11. 11. None of the companies interviewed had experienced an Many interviewees said they had not directly experiencedincident of fraud involving social media. Here again, Krasnow’s any confirmed data breaches, though a few have had to dealexperience provided great food for thought. “Social media with hacking attempts. Scovera observed, “We did have an emailexposures are new and varied. One risk in social media hacking incident back in the spring. While no PII was lost, it didexposures is that there is a loss of control — one person’s or lead to some pharmaceutical advertisement e-blasts being sent.”company’s information is transmitted to a social media website A CFO from a life sciences company stated, “We’ve notof another (i.e., third-party) company. The confidentiality had any breaches that we are aware of. I did hear that a majoror privacy of that information could be breached, even university hospital just had 20,000 names and [other] informationunintentionally, by submitting it to or posting it on a third- posted to a website through a third-party vendor. Every timeparty social media website.” I hear things like this I shudder and go to speak with our vice She continued, “While no company can [foresee] every risk, president of IT to make sure we are covered.”they need to anticipate and address significant known risks.For example, how do you go about shutting down an impostoraccount at a third-party social media website? This is somethingcompanies need to plan for and be prepared to do should theneed arise. Time will be of the essence once an impostor accountis disseminating false information. Be ready, and be prepared.”“Social media exposures are new and varied. One risk in social media exposures is thatthere is a loss of control — one person’s or company’s information is transmitted to asocial media website of another (i.e., third-party) company. The confidentiality or privacyof that information could be breached, even unintentionally, by submitting it to or postingit on a third-party social media website.” Social media and its associated risks 9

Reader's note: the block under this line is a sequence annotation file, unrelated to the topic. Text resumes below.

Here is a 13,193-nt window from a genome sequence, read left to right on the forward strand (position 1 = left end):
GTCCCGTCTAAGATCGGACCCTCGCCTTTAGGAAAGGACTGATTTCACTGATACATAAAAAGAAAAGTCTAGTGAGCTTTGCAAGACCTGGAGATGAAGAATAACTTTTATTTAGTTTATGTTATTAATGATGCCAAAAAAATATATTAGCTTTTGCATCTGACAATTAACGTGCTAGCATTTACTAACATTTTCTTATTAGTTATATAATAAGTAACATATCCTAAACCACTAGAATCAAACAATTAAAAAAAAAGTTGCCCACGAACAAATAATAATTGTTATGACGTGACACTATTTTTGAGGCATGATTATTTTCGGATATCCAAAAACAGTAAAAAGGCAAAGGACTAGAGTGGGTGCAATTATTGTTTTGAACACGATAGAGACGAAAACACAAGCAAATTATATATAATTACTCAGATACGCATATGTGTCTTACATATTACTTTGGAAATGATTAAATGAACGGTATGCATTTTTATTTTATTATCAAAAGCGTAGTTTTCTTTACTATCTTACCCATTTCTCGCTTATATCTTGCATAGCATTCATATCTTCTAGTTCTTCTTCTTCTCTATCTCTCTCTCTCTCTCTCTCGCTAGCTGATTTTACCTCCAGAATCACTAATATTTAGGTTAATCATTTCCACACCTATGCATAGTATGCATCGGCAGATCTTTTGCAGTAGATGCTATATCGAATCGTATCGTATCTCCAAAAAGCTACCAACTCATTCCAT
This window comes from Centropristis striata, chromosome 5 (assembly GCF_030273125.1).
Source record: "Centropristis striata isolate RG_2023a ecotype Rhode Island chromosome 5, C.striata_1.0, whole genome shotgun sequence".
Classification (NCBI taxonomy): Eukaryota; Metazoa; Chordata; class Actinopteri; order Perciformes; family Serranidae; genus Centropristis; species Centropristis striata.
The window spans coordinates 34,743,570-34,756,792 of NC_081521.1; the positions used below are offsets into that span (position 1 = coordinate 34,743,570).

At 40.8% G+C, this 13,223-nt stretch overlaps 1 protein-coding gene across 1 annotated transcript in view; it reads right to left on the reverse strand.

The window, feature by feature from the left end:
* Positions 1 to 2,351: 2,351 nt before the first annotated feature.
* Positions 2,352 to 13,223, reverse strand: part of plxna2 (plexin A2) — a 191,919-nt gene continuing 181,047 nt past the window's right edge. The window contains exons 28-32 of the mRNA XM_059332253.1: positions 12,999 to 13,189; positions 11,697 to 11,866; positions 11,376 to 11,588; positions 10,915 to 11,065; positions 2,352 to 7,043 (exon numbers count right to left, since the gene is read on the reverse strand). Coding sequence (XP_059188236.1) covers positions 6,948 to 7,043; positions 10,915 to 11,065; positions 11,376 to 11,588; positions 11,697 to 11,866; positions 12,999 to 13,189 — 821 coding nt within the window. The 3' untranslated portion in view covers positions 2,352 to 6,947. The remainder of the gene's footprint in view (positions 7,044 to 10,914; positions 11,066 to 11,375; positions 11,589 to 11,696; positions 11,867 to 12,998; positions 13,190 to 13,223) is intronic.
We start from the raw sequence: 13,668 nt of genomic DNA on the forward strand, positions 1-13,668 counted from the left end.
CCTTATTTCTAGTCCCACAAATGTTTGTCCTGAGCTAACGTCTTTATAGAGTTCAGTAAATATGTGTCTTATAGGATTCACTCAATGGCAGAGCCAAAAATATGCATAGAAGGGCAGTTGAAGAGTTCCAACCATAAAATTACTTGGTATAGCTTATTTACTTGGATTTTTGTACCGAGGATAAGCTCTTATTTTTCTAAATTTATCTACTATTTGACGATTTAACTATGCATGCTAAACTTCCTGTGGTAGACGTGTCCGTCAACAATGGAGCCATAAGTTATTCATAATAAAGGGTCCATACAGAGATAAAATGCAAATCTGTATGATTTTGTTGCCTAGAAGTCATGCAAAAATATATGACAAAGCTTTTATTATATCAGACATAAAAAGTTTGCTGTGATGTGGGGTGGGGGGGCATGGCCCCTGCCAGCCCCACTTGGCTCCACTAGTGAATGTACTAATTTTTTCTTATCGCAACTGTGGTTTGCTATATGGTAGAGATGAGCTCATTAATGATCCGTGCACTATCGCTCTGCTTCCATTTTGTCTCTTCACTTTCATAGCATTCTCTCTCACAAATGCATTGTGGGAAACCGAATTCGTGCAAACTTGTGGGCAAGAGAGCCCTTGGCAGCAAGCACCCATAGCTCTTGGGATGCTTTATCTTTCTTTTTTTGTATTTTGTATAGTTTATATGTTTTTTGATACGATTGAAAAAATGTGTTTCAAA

12. 12. A timely response to any fraud or breach is essential, but As social media continues to grow, so too will the need forprevention and early detection are perhaps even more critical. The adequate anti-fraud training. It is critical for management andsurvey asked executives whether their companies regularly review employees to learn how to use social media appropriately, howsocial media content to isolate potentially fraudulent activities and to identify and respond to fraudulent activities, and how towho is responsible for identifying these activities. The pie charts address the legal issues surrounding social media. The chart belowbelow illustrate their responses to these two questions. demonstrates that many companies have yet to provide anti-fraud training that is pertinent to social media.Does the company regularly review social media content? Does the company train employees to identify and report fraudulent activity? Don’t know 44% No 58% No 29% Yes 21% Yes 27% Don’t know 21%Who is responsible for identifying and addressing fraud? IT 24% Office of general counsel 24% Corporate security 7% Human resources 7% Other 37%Responses do not total 100% due to rounding.10 Social media and its associated risks
  13. 13. The vice president and chief risk officer of a financial Having a plan in place for dealing with instances of fraudservices company noted, “We have employee training around and/or privacy breaches related to social media is crucialsecurity and recently did a company-wide phishing test. should the company ever find itself a victim of either. Sadly,Unfortunately, the results were not stellar. More of the upper more than half (61%) of respondent companies do not havemanagement failed the test compared to lower level employees.” such a plan. For those that do, we asked who within the The executive added, “I’ve asked that social media be put company is responsible for managing the fraud or breachon the agenda for our next risk committee meeting. I want to event. The charts below show their responses.bring social media and its risks to management’s attention.”Does the company have a fraud management plan? What department is responsible for managing fraud/privacy breaches? No 61% Office of general counsel 24% Yes 22% Corporate security 19% I don’t know/Unsure 18% Human resources 14% IT 14% Other 30%Responses do not total 100% due to rounding. Responses do not total 100% due to rounding. Social media and its associated risks 11